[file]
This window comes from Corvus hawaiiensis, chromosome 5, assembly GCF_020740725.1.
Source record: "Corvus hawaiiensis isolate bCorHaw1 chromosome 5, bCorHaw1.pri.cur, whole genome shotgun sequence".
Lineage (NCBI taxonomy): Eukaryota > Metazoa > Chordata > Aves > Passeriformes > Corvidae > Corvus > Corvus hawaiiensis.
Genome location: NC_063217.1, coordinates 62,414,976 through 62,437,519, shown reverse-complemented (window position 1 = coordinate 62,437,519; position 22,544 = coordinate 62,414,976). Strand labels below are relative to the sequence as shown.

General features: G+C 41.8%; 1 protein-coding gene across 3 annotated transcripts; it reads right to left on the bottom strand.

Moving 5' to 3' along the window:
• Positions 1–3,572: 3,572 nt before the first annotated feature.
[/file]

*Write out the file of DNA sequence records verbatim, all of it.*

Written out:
This window comes from Corvus hawaiiensis, chromosome 5, assembly GCF_020740725.1.
Source record: "Corvus hawaiiensis isolate bCorHaw1 chromosome 5, bCorHaw1.pri.cur, whole genome shotgun sequence".
Lineage (NCBI taxonomy): Eukaryota > Metazoa > Chordata > Aves > Passeriformes > Corvidae > Corvus > Corvus hawaiiensis.
Genome location: NC_063217.1, coordinates 62,414,976 through 62,437,519, shown reverse-complemented (window position 1 = coordinate 62,437,519; position 22,544 = coordinate 62,414,976). Strand labels below are relative to the sequence as shown.

General features: G+C 41.8%; 1 protein-coding gene across 3 annotated transcripts; it reads right to left on the bottom strand.

Moving 5' to 3' along the window:
• Positions 1–3,572: 3,572 nt before the first annotated feature.